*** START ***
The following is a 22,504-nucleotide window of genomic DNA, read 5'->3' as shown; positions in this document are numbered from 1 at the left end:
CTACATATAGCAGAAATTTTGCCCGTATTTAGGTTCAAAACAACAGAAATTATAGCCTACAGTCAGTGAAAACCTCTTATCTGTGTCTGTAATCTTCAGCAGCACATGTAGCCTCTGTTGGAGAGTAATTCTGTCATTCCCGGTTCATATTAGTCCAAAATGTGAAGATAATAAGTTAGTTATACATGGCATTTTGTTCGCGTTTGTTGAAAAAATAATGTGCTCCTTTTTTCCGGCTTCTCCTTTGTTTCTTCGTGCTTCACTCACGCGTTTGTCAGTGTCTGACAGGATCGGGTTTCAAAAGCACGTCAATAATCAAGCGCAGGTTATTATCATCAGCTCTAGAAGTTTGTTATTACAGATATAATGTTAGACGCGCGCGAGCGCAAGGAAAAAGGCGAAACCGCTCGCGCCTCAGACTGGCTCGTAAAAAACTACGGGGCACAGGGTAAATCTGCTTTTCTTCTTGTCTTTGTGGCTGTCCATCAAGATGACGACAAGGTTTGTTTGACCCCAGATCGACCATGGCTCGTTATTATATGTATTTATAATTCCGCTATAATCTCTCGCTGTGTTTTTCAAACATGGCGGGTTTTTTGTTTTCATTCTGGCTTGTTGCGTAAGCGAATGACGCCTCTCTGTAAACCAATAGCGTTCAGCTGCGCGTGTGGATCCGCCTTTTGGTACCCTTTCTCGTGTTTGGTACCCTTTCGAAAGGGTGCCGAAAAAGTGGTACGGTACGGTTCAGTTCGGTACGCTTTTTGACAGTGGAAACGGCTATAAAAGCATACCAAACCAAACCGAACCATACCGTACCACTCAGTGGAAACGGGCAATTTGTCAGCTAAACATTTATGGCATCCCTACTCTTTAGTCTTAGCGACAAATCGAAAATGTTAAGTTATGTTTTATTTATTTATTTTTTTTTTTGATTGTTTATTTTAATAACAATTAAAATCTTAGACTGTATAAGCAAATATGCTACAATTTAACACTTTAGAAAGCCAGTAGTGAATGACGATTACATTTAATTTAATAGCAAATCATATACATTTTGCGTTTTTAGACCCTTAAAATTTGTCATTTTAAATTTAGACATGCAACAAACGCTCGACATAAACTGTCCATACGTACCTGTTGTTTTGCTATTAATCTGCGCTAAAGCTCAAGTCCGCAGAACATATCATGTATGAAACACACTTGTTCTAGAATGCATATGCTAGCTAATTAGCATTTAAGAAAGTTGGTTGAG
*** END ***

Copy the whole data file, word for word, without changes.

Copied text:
The following is a 22,504-nucleotide window of genomic DNA, read 5'->3' as shown; positions in this document are numbered from 1 at the left end:
CTACATATAGCAGAAATTTTGCCCGTATTTAGGTTCAAAACAACAGAAATTATAGCCTACAGTCAGTGAAAACCTCTTATCTGTGTCTGTAATCTTCAGCAGCACATGTAGCCTCTGTTGGAGAGTAATTCTGTCATTCCCGGTTCATATTAGTCCAAAATGTGAAGATAATAAGTTAGTTATACATGGCATTTTGTTCGCGTTTGTTGAAAAAATAATGTGCTCCTTTTTTCCGGCTTCTCCTTTGTTTCTTCGTGCTTCACTCACGCGTTTGTCAGTGTCTGACAGGATCGGGTTTCAAAAGCACGTCAATAATCAAGCGCAGGTTATTATCATCAGCTCTAGAAGTTTGTTATTACAGATATAATGTTAGACGCGCGCGAGCGCAAGGAAAAAGGCGAAACCGCTCGCGCCTCAGACTGGCTCGTAAAAAACTACGGGGCACAGGGTAAATCTGCTTTTCTTCTTGTCTTTGTGGCTGTCCATCAAGATGACGACAAGGTTTGTTTGACCCCAGATCGACCATGGCTCGTTATTATATGTATTTATAATTCCGCTATAATCTCTCGCTGTGTTTTTCAAACATGGCGGGTTTTTTGTTTTCATTCTGGCTTGTTGCGTAAGCGAATGACGCCTCTCTGTAAACCAATAGCGTTCAGCTGCGCGTGTGGATCCGCCTTTTGGTACCCTTTCTCGTGTTTGGTACCCTTTCGAAAGGGTGCCGAAAAAGTGGTACGGTACGGTTCAGTTCGGTACGCTTTTTGACAGTGGAAACGGCTATAAAAGCATACCAAACCAAACCGAACCATACCGTACCACTCAGTGGAAACGGGCAATTTGTCAGCTAAACATTTATGGCATCCCTACTCTTTAGTCTTAGCGACAAATCGAAAATGTTAAGTTATGTTTTATTTATTTATTTTTTTTTTTGATTGTTTATTTTAATAACAATTAAAATCTTAGACTGTATAAGCAAATATGCTACAATTTAACACTTTAGAAAGCCAGTAGTGAATGACGATTACATTTAATTTAATAGCAAATCATATACATTTTGCGTTTTTAGACCCTTAAAATTTGTCATTTTAAATTTAGACATGCAACAAACGCTCGACATAAACTGTCCATACGTACCTGTTGTTTTGCTATTAATCTGCGCTAAAGCTCAAGTCCGCAGAACATATCATGTATGAAACACACTTGTTCTAGAATGCATATGCTAGCTAATTAGCATTTAAGAAAGTTGGTTGAG